A high-performance, low-cost transistor technology for microprocessor and system-on-chip (SoC) devices at the 45-nm node and beyond can be implemented without making major changes to current fabrication processes. The process was developed by Renesas Technology, which has used the process to create complementary metal insulator semiconductor (CMIS) transistors with a hybrid structure employing metal gates for p-type transistors and conventional polysilicon gates for n-type transistors. Prototype devices with a gate length of 40 nm exhibit excellent performance. Their drive capacity is 620 µA/µm for n-type transistors and 360 µA/µm for p-type devices. In addition, there were no problems with reliability, in terms of factors such as gate dielectrics.
The trend toward very small semiconductor processes has resulted in thinner gate dielectrics. This has created problems such as increased leakage current due to the tunneling phenomenon. One effective solution is to use high-permitivity (high k) dielectrics on top of an oxide silicon film. But this causes what's called "Fermi-level pinning," which creates a high transistor threshold voltage. The use of metal gates can suppress this phenomenon and is though to be essential at the 45-nm mode and beyond.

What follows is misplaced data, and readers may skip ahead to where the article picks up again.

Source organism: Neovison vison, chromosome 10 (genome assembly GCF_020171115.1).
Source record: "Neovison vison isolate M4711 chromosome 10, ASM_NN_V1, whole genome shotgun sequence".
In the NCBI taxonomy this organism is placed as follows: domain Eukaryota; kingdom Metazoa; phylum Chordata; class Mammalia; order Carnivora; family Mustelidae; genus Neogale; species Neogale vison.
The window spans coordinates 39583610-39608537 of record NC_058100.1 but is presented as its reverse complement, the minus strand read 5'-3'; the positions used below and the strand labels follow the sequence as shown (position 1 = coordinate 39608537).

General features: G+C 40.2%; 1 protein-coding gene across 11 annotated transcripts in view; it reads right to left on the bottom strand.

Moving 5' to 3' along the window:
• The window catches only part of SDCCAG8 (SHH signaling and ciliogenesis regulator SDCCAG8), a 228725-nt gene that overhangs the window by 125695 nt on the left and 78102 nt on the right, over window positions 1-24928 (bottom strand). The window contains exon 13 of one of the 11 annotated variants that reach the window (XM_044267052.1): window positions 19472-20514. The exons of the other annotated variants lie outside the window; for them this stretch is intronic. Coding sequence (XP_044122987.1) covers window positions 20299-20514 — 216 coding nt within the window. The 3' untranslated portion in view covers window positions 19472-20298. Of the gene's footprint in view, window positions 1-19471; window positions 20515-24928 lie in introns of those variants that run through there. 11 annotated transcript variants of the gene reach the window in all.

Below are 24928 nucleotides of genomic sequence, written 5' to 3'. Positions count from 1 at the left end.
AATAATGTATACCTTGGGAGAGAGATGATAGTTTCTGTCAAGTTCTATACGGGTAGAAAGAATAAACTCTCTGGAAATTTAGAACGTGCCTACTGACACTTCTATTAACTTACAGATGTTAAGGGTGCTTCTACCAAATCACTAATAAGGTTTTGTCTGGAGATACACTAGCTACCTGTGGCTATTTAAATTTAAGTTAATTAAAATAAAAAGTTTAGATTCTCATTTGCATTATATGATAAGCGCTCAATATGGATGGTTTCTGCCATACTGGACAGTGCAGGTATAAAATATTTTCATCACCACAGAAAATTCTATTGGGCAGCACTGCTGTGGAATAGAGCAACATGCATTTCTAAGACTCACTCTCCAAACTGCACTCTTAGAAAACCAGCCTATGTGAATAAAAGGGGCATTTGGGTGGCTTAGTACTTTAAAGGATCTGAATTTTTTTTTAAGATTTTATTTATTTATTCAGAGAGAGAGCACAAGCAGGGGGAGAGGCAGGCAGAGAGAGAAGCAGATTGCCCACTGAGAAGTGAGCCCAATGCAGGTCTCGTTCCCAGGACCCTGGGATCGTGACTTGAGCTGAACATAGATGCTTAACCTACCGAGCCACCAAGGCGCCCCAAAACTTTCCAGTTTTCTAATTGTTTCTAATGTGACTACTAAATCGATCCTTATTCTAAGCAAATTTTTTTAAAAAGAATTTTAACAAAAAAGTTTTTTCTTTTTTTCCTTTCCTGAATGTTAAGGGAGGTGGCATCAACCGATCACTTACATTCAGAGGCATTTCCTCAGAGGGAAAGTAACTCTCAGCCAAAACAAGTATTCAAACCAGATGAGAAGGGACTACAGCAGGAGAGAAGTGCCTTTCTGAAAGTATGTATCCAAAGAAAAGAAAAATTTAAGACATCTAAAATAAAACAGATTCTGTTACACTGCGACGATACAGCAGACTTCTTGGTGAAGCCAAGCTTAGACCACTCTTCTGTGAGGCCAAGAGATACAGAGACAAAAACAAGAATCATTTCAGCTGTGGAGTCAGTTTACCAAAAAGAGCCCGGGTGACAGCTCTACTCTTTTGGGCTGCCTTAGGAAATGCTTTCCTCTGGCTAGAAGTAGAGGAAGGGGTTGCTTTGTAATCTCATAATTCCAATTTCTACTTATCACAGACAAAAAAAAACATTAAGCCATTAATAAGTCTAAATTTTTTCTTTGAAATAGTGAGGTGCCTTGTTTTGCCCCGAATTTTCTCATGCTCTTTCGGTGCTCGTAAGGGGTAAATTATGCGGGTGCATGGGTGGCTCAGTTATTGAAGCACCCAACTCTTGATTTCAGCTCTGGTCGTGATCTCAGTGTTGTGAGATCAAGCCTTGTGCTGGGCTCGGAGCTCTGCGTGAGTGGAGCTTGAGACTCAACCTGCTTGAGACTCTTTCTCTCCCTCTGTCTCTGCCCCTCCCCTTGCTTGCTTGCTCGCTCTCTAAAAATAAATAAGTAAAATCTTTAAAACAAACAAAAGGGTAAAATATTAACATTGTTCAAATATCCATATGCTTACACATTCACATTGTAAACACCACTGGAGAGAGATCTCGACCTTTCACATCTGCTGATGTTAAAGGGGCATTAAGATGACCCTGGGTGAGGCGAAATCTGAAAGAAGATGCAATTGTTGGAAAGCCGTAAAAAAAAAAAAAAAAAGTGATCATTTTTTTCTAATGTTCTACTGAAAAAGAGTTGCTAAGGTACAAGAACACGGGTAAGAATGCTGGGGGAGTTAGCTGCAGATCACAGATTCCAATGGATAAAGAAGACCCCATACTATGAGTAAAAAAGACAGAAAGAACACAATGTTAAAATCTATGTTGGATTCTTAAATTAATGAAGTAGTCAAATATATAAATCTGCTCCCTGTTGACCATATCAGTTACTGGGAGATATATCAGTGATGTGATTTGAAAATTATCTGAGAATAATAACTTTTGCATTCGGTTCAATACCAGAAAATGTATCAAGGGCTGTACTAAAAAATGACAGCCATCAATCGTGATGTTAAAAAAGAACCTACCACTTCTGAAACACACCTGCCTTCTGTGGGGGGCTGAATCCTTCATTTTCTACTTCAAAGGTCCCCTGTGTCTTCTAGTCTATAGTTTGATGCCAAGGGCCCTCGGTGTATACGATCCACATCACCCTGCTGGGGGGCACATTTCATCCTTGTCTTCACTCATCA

This led Renesas to develop the hybrid CMIS transistor. The high-k dielectric is made of hafnium silicon oxynitride. It can formed simply by adding fluorine ion implantation and minimal processing of a titanium nitride layer to the earlier fabrication process. The transistor's performance meets or exceeds that of conventional dual-metal-gate devices. For more information, visit www.renesas.com.